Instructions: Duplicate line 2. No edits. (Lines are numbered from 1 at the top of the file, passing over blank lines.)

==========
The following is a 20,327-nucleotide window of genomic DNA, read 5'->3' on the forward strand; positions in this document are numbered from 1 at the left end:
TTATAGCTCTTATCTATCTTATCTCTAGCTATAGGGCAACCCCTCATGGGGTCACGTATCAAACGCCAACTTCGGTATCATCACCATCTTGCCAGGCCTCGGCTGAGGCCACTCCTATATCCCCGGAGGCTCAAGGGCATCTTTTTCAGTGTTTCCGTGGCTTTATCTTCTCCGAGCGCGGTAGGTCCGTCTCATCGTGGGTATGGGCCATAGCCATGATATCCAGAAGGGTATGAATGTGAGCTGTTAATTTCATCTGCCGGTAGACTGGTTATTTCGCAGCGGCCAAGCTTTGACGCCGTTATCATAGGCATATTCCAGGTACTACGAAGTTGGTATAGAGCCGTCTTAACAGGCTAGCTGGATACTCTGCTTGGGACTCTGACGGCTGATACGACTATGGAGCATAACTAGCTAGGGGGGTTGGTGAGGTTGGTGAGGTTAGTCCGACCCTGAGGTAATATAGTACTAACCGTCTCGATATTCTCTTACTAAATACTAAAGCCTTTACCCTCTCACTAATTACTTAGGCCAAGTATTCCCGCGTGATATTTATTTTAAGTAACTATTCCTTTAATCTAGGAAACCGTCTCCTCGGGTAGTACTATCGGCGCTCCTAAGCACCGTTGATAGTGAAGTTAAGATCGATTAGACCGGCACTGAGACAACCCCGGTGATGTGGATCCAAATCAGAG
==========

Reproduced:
TTATAGCTCTTATCTATCTTATCTCTAGCTATAGGGCAACCCCTCATGGGGTCACGTATCAAACGCCAACTTCGGTATCATCACCATCTTGCCAGGCCTCGGCTGAGGCCACTCCTATATCCCCGGAGGCTCAAGGGCATCTTTTTCAGTGTTTCCGTGGCTTTATCTTCTCCGAGCGCGGTAGGTCCGTCTCATCGTGGGTATGGGCCATAGCCATGATATCCAGAAGGGTATGAATGTGAGCTGTTAATTTCATCTGCCGGTAGACTGGTTATTTCGCAGCGGCCAAGCTTTGACGCCGTTATCATAGGCATATTCCAGGTACTACGAAGTTGGTATAGAGCCGTCTTAACAGGCTAGCTGGATACTCTGCTTGGGACTCTGACGGCTGATACGACTATGGAGCATAACTAGCTAGGGGGGTTGGTGAGGTTGGTGAGGTTAGTCCGACCCTGAGGTAATATAGTACTAACCGTCTCGATATTCTCTTACTAAATACTAAAGCCTTTACCCTCTCACTAATTACTTAGGCCAAGTATTCCCGCGTGATATTTATTTTAAGTAACTATTCCTTTAATCTAGGAAACCGTCTCCTCGGGTAGTACTATCGGCGCTCCTAAGCACCGTTGATAGTGAAGTTAAGATCGATTAGACCGGCACTGAGACAACCCCGGTGATGTGGATCCAAATCAGAG